MSC Mediterranean Shipping Company SA v Cottonex
Anstalt  EWCA Civ 789
The UK Court of Appeal recently handed down a decision which
considered the right to affirm a repudiated contract in cases where
the commercial purpose of the venture has become frustrated.
The dispute involved a shipment of cotton in containers to
Bangladesh in June 2011. The only part of the contracts of carriage
left unfulfilled was redelivery of the empty containers. However,
the containers were effectively detained by customs and unable to
be returned. The carrier made a claim against the shipper for
demurrage (charges for detention of containers after designated
'free time' has expired), which by the time of the claim
had risen to around $1 million and continued to accrue at US$840
The Court of Appeal held that the contract of carriage came to
an end at the time that the commercial purpose of the adventure had
become frustrated and further performance was impossible, just as
if the containers had been destroyed. As such, the option to affirm
was not available to the carrier.
In coming to effectively the same decision, the lower court
applied the 'legitimate interest' principle. Justice
Leggatt held that the carrier could not affirm the repudiated
contract as the only interest in keeping the contract alive was to
"generate an unending stream of free income" in
demurrage. The Court of Appeal agreed that this was the case, but
came to their decision on the basis of frustration.
As a side note, the Court of Appeal reined in Leggatt J's
application in the lower court of a general duty of good faith in
discretional contractual dealings, including the election to affirm
a repudiated contract, noting the danger of such a general duty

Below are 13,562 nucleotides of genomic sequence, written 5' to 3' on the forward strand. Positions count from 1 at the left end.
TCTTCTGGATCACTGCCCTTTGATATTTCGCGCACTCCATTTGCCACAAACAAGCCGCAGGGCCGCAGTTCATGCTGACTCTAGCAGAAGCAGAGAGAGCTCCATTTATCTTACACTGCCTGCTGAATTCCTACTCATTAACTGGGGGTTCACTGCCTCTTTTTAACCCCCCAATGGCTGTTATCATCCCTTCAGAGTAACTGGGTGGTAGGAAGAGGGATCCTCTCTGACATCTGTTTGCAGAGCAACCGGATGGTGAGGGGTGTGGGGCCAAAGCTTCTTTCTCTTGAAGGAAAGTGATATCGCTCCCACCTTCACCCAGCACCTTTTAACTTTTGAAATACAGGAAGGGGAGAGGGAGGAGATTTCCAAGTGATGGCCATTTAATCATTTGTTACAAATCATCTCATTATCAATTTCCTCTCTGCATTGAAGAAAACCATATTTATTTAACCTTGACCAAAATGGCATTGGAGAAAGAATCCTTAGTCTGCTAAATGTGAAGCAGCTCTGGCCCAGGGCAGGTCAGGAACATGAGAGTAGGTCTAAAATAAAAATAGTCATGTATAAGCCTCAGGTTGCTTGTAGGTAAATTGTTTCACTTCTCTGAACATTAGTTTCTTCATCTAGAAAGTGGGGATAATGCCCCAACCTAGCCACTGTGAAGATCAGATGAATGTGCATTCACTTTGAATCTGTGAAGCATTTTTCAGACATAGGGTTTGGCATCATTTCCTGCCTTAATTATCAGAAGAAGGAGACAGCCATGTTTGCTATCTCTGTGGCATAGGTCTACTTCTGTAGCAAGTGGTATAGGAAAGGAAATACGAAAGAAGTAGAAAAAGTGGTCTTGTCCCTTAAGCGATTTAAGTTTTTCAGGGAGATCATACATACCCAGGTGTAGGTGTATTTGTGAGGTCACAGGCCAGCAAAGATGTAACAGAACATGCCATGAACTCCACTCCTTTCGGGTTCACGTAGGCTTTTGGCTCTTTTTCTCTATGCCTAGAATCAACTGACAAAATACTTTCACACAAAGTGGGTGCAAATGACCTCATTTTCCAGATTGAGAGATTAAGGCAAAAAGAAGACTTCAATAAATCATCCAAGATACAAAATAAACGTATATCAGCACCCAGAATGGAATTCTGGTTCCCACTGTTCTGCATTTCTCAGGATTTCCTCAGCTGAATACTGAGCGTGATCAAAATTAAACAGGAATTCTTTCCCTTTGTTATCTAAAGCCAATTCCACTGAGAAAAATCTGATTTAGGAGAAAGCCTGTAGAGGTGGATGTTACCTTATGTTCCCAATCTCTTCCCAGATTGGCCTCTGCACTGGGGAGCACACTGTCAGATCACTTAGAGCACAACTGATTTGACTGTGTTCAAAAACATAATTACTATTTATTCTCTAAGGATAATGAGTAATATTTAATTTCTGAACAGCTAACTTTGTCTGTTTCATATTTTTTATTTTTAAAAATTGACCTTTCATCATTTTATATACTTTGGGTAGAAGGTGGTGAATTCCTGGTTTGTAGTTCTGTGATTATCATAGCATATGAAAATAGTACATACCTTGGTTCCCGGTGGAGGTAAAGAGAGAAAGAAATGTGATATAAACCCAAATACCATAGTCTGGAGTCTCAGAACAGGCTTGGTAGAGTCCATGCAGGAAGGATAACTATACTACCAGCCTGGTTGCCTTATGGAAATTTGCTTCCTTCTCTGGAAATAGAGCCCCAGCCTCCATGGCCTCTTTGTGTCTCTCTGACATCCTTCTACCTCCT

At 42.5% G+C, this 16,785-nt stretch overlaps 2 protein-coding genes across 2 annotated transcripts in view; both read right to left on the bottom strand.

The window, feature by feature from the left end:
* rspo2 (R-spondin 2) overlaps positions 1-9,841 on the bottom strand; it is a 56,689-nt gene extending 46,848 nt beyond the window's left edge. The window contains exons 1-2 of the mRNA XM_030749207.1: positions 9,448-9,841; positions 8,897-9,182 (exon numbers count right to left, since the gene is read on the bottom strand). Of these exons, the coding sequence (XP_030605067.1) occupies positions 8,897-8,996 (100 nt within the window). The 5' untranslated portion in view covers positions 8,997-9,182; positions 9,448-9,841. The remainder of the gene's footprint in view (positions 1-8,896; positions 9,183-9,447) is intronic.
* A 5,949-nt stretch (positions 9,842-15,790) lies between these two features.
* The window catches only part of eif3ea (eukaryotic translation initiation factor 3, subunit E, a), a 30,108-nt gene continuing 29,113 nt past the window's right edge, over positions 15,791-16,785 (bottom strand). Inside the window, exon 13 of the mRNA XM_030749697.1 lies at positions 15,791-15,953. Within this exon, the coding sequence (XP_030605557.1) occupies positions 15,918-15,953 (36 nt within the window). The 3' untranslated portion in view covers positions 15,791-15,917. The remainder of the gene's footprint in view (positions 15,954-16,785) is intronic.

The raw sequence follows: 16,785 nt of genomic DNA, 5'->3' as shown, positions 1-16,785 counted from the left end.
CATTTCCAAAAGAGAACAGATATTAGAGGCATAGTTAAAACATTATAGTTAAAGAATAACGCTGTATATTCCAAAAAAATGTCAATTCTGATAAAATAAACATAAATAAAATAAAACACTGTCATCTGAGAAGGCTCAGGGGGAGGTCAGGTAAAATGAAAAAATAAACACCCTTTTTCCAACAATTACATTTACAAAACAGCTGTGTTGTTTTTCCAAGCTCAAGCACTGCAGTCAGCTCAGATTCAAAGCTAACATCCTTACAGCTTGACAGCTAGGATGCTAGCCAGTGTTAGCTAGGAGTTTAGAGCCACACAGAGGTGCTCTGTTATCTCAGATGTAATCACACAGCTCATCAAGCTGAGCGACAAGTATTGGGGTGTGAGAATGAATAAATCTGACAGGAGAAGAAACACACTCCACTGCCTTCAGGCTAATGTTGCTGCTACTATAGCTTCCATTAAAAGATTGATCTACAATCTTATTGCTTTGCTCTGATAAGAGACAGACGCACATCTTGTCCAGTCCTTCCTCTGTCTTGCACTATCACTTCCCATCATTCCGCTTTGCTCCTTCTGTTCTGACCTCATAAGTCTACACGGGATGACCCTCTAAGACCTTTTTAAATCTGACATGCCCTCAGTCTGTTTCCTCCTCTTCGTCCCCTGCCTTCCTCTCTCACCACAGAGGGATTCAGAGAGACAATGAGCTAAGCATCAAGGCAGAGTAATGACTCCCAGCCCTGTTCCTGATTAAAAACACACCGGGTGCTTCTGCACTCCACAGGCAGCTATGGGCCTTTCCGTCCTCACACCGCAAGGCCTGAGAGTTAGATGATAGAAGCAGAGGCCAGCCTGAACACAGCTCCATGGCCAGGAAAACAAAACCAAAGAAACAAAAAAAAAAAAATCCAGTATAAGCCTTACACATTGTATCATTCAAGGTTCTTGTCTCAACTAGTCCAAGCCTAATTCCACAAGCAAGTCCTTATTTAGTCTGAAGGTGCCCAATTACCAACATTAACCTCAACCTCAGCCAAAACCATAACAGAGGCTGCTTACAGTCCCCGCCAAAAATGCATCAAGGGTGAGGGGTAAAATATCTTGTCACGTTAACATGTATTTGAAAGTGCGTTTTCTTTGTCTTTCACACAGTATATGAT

being undermined by frequent invocation.
Findings relating to demurrage
The Court of Appeal affirmed a number of findings made by
Leggatt J, including:
While a failure to nominate a place might relieve the shipper
of a liability for demurrage if it prevented him from redelivering,
demurrage begins to accrue regardless of whether the carrier has
nominated a place for redelivery;
Free time starts to run on discharge of the containers from the
vessel, not upon delivery of the containers to the merchant;
Ordinary principles relating to mitigation of loss do not apply
in a case in which the parties had agreed a daily rate of demurrage
as liquidated damages for the detention; and
While a clause in a voyage charter providing for the payment of
demurrage at a daily rate will not be regarded as penal simply
because it fixes no express limit on the period of the
charterer's liability, such a clause may be held to be penal if
the effect in the circumstances is for demurrage to accrue
This case makes the interesting proposition that a repudiated
contract ends once the remaining commercial purpose of the
adventure has become frustrated, and thus an innocent party will
not have the option to affirm. As such, an innocent party to a
repudiated contract may only be able to recover damages up until
the time that the contract became frustrated.
To deal with this development, carriers should consider whether
a contract has become frustrated in determining whether to affirm a
contract, such as for demurrage, when there are indications that
performance has become impossible. This decision may also provide
an avenue for container detention charges to be held penal, albeit
in limited circumstances.
This publication does not deal with every important topic or
change in law and is not intended to be relied upon as a substitute
for legal or other advice that may be relevant to the reader's
specific circumstances. If you have found this publication of
interest and would like to know more or wish to obtain legal advice
relevant to your circumstances please contact one of the named
To print this article, all you need is to be registered on Mondaq.com.
Click to Login as an existing user or Register so you can print this article.
Do not depart from the contract terms, or encourage the other party to do so, unless you plan to alter the contract.
Some comments from our readers… “The articles are extremely timely and highly applicable” “I often find critical information not available elsewhere” “As in-house counsel, Mondaq’s service is of great value”
Register for Access and our Free Biweekly Alert for
This service is completely free. Access 250,000 archived articles from 100+ countries and get a personalised email twice a week covering developments (and yes, our lawyers like to think you’ve read our Disclaimer).